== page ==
Average telomere length is presently measured in white blood cells from a blood sample. Telomeres, the caps of repeating DNA sequences that protect the ends of chromosomes, tend to become shorter on average with age, but also with illness: this is probably largely a reflection of stem cell activity (delivering new cells with longer telomeres) and cell division rates (telomere length reduces with each division) in the immune system, which in turn reflects some of the present state of health and age-related decline. This is a statistical observation, however, and it is has more than enough individual variation to be a pretty terrible measure of aging for any practical use. So it isn't unexpected to see observations like this one, in which average telomere length in immune cells is shown to have little to no relationship to a specific outcome in aging:
There is great interest in developing new biomarkers of cardiovascular risk that allow a more accurate risk predication than classical risk factors such as high cholesterol, smoking, physical inactivity, and high blood pressure. An estimated half of cardiovascular disease (CVD) patients do not have a high risk profile based on classical risk factors. Moreover, many individuals who score high for these risk factors do not develop the disease. There is therefore a clear need to find new biomarkers to enable the early identification of individuals who do not yet show disease symptoms but are at high risk of developing atherosclerosis and suffering a heart attack or stroke. One possible biomarker is telomere length, but a new study suggests that leukocyte telomere length (LTL) in circulating blood does not effectively predict CVD risk in individuals without disease symptoms. "These results are rather like taking a snapshot at a single point in a person's lifetime, and we still need to determine if atherosclerosis progresses faster in people who start with shorter leukocyte telomeres, have a higher proportion of very short telomeres, or in whom telomeres shorten at a faster rate during the aging process."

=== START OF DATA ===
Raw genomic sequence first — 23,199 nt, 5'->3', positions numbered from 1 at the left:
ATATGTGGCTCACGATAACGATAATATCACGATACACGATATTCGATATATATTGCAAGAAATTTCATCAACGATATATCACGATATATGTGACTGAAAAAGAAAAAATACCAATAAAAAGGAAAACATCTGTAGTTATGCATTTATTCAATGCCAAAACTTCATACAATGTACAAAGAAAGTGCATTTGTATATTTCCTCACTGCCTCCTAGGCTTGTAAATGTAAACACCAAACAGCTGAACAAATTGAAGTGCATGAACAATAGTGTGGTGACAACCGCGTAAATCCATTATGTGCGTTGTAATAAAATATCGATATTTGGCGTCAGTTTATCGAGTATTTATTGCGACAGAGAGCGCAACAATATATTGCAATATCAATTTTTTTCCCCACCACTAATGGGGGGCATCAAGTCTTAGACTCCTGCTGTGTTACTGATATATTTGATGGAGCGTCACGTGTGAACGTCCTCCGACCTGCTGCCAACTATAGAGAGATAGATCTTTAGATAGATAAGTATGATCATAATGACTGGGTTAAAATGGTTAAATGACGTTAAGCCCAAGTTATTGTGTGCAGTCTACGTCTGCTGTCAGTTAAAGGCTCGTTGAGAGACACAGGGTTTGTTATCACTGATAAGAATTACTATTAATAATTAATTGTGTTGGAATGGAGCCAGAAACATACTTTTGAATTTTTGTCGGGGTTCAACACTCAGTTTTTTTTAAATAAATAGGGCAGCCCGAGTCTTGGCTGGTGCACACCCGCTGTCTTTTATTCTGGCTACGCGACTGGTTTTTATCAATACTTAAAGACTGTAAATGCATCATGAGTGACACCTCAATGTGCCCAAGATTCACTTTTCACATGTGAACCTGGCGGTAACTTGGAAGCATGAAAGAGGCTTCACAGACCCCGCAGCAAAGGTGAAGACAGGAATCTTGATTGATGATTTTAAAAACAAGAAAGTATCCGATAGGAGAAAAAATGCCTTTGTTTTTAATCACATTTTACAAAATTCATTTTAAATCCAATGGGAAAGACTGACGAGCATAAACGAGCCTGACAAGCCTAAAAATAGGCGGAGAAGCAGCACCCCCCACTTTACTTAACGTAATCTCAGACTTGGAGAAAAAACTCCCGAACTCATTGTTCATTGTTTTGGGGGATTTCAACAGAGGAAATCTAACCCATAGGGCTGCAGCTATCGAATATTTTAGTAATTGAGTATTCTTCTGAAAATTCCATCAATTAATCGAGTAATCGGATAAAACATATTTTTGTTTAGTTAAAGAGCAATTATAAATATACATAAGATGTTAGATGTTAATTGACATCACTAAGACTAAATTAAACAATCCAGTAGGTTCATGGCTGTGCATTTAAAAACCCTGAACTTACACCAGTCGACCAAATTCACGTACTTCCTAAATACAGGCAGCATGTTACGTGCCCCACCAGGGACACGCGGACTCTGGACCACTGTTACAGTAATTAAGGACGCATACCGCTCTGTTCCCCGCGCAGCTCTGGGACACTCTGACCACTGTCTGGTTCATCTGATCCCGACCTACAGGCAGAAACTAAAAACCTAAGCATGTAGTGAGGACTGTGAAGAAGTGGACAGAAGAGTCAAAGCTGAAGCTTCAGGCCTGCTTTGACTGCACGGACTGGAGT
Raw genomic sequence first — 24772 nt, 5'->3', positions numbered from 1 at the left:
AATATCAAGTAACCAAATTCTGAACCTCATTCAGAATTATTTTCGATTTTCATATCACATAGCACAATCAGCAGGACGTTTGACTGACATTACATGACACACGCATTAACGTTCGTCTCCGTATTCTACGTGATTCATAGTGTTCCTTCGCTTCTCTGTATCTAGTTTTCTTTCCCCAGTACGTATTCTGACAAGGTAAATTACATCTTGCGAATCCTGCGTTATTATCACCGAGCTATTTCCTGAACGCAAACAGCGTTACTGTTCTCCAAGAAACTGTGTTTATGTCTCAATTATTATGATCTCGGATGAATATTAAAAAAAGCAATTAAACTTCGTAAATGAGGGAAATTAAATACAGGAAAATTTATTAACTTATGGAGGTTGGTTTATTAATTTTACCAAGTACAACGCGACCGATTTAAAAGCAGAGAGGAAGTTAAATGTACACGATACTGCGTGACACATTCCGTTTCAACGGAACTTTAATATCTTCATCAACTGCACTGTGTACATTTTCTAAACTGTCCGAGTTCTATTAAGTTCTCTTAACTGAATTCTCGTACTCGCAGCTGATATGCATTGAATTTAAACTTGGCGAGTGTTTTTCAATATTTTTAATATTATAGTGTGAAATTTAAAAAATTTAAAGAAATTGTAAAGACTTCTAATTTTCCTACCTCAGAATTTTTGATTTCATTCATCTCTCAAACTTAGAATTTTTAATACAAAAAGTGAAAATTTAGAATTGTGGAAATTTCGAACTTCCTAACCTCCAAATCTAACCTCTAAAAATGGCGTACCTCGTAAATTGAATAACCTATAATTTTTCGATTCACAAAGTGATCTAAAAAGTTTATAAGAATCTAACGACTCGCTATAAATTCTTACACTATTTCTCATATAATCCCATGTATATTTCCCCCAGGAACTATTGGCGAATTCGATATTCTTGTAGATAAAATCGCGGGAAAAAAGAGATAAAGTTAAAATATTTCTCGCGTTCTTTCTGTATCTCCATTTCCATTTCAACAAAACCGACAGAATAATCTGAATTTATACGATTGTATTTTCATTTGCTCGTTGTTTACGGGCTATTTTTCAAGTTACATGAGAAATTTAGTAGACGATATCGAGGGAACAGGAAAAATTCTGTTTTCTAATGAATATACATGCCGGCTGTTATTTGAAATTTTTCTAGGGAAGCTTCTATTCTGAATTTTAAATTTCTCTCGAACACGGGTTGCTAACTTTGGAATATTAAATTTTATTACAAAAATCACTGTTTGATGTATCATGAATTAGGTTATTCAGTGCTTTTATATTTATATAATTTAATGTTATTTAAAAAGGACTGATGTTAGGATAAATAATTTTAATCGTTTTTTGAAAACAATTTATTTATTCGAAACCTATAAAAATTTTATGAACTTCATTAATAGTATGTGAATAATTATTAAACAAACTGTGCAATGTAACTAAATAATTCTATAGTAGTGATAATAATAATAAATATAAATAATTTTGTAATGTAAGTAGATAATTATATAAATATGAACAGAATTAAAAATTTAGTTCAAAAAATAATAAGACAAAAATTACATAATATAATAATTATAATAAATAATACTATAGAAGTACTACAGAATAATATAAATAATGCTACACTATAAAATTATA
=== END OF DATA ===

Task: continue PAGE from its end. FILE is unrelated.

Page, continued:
Numerous studies have demonstrated that telomere DNA shortens progressively as we age, leading to genomic instability and eventually cell death, especially when the telomeres become "critically" short. Telomere DNA shortening has come to be viewed as a marker not only of aging, but also of an individual's general state of health, and this has generated great interest in the possibility that telomere length in circulating white blood cells might predict the risk of CVD. This idea is supported by epidemiological studies demonstrating shorter LTL in patients suffering coronary artery disease, heart attack, or stroke. However, the results obtained to date are inconclusive, especially in relation to subclinical atherosclerosis. Moreover, there is a lack of information about the possible association of CVD with a high proportion of very short telomeres.
The new study included 1459 volunteers participating in the PESA (Progression of Early Subclinical Atherosclerosis) clinical trial. In the study, the research team explored whether mean LTL and the proportion of critically short telomeres show an association with the presence and extent of subclinical atherosclerosis. In line with previous studies, the results show an association between increasing age and a lower mean LTL and a higher proportion of short telomeres (defined arbitrarily as those measuring less than 3 kilobases). However, none of these parameters showed any association with the presence or extent of subclinical atherosclerosis in the PESA cohort.